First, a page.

“This clarifies [the code], makes it cleaner, much more readable,” says Lopez. “There would be meaningful civil penalties that are not limited to Northern Virginia. More importantly, there could finally be individual enforcement rather than solely enforcement through the AG’s office.”
This isn’t the first time in recent years that lawmakers have attempted to help residents when it comes to towing ordinances.
This is a similar situation to the bill that Lopez introduced last year and eventually became law that allows localities to have greater say over the granting of liquor licenses.
In October, then-Virginia Attorney General Mark Herring took Arlington-based Advanced Towing to trial over alleged “predatory,” illegal, and unsafe towing practices.
A month later, a decision was handed down that lent merit to some of the AG’s office claims against Advanced Towing but not all of them. The court denied a request for a permanent injunction while issuing a fine of $750.
Advanced Towing owner John O’Neill told ARLnow in December that the decision “vindicated” his company and called the AG’s case “blackmail” and a “witch hunt.”
However, the case still has at least one more hearing since the court didn’t rule on the payment of attorney’s fees with both sides believing they are owed additional money. That hearing is currently set for March 25.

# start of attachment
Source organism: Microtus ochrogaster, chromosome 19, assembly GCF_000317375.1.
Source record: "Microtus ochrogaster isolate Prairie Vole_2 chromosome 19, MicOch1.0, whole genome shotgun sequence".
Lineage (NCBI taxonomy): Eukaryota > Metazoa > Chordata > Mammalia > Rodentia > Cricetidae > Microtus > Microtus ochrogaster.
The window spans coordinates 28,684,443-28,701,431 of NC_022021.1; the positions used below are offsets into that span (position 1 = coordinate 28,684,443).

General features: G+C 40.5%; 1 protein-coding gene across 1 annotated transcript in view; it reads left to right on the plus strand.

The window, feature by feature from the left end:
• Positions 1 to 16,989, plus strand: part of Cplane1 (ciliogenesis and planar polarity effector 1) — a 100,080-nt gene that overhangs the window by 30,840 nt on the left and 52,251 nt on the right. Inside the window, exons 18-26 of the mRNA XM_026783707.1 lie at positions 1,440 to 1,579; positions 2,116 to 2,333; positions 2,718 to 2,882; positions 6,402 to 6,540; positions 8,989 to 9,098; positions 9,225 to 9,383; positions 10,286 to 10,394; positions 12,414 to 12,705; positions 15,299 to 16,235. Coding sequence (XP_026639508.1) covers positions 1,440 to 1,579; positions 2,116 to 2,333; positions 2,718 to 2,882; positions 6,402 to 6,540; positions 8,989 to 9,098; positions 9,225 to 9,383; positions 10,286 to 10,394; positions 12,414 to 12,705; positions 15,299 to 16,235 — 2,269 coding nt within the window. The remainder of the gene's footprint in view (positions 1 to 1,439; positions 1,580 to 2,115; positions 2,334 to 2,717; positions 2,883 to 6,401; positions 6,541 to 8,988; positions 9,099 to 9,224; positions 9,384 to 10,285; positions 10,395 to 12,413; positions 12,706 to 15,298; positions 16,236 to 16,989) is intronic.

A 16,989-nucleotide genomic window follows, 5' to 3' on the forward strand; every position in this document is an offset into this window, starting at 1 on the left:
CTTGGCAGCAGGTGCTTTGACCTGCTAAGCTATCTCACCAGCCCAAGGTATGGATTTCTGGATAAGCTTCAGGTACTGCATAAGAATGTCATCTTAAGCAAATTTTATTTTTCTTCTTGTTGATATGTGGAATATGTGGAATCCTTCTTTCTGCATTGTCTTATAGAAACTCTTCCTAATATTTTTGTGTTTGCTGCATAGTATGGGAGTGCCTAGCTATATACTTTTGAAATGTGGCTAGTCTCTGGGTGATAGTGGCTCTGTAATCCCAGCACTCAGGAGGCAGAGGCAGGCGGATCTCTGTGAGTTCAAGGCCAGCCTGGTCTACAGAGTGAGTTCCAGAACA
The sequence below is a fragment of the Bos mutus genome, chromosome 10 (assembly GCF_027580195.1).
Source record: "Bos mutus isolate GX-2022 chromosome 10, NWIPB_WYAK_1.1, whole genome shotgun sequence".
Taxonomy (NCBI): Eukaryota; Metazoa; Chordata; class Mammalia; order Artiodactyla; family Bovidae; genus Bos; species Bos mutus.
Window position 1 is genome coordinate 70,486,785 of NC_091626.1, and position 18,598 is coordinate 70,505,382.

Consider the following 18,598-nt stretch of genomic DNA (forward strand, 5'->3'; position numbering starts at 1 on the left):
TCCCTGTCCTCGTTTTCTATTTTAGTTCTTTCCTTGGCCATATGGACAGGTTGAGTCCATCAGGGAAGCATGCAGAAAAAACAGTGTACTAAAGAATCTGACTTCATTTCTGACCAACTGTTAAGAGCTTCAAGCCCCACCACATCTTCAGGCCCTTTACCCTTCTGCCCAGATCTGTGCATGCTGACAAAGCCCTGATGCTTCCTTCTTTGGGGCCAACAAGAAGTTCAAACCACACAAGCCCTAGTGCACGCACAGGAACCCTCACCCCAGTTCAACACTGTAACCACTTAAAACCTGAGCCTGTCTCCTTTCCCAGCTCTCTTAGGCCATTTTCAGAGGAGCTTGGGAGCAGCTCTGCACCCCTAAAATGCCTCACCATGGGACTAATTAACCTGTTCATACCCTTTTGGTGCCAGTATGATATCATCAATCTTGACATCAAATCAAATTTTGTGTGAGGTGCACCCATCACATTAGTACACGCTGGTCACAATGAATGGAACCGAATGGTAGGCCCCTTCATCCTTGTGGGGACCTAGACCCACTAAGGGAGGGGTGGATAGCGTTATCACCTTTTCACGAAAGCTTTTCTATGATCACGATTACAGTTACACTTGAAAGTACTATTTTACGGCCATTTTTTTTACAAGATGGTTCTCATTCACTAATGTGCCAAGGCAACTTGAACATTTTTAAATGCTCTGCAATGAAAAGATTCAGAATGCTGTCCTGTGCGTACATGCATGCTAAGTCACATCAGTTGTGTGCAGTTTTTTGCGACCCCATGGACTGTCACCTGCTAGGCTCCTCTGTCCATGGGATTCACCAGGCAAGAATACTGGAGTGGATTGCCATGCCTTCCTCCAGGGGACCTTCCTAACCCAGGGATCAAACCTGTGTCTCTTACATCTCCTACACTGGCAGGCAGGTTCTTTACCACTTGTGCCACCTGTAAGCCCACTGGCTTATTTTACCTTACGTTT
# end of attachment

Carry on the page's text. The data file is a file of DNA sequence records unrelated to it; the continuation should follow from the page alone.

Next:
But with a new attorney general now in charge, it’s possible that the case will not be pursued any further.
O’Neill claimed to ARLnow late last year that he had spoken with the newly elected AG Jason Miyares about the case, who allegedly told the towing company owner the case was “overbearing” and would not be sought.
O’Neill’s attorney Chap Petersen (a Virginia state senator, himself) told ARLnow in an email last week that he has no intention of conceding his attorney fees since he believes the case was over-charged by the AG.
But he doesn’t believe a new AG “changes the dynamics of our case, as Judge Newman had already ruled.”
ARLnow has reached out to AG Miyares’s office multiple times to see if there’s still intent to pursue the case, if an office representative will be at the March hearing, and to confirm O’Neill’s alleged conversation with Miyares, but have yet to hear back as of publication.
Lopez tells ARLnow he thought the trial was going to have a different outcome, but is holding out hope the current AG’s office continues the case.
“I hope Attorney General Miyares would care enough about addressing this issue and take an active role in empowering individuals to use the Virginia Consumer Protection Act,” he says.
Lopez expects his bill to be referred to committee soon and is hopeful it can get bipartisan support.
Today (Friday) marks the last day lawmakers can file legislation to be considered in the 2022 session.
Several of the bills Arlington County legislators introduced align with County Board priorities — from making permanent electronic participation in public meetings to increasing state funding for affordable housing and including race and ethnicity on driver’s licenses.
They’ve also introduced legislation to address issues that came up in the community last year.
After residents exposed poor living conditions at the Serrano Apartments to ARLnow, Del. Alfonso Lopez (D-49) pre-filed a handful of bills aimed at strengthening tenant protections. Lopez also appears to have taken inspiration from the Advanced Towing saga with a bill that would make tow truck driver violations subject to the Virginia Consumer Protection Act.